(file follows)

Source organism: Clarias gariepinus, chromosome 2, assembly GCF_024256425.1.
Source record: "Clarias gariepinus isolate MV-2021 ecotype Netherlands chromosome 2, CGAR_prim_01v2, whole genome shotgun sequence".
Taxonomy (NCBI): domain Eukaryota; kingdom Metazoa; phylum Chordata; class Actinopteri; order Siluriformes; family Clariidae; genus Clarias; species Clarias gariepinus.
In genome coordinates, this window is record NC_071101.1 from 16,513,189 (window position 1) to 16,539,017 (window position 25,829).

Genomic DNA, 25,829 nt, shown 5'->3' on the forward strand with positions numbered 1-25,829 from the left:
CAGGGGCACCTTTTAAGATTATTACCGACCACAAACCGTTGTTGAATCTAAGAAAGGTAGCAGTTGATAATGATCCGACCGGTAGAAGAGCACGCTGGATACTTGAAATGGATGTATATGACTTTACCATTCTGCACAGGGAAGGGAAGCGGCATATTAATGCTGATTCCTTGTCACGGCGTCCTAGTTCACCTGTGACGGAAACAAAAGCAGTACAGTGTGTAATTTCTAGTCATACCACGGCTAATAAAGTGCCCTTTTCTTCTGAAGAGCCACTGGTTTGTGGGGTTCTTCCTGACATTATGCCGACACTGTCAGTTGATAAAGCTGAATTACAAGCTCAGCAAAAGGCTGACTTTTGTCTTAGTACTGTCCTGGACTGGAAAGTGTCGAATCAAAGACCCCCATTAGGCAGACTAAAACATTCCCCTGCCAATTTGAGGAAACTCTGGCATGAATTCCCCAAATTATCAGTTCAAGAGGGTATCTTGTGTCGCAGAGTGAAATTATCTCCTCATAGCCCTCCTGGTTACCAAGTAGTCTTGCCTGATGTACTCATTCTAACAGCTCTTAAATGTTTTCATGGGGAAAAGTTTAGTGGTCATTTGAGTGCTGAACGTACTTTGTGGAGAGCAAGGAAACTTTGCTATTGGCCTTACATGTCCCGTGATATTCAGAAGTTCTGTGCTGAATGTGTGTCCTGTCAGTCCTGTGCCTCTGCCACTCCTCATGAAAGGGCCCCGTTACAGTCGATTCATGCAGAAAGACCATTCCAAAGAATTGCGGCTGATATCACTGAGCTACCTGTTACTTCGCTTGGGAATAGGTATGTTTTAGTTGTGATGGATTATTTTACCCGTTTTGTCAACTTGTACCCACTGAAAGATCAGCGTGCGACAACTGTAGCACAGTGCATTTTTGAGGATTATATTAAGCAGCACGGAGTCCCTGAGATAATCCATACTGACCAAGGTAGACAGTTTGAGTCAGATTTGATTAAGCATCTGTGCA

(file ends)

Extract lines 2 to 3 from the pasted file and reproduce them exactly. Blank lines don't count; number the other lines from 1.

Source record: "Clarias gariepinus isolate MV-2021 ecotype Netherlands chromosome 2, CGAR_prim_01v2, whole genome shotgun sequence".
Taxonomy (NCBI): domain Eukaryota; kingdom Metazoa; phylum Chordata; class Actinopteri; order Siluriformes; family Clariidae; genus Clarias; species Clarias gariepinus.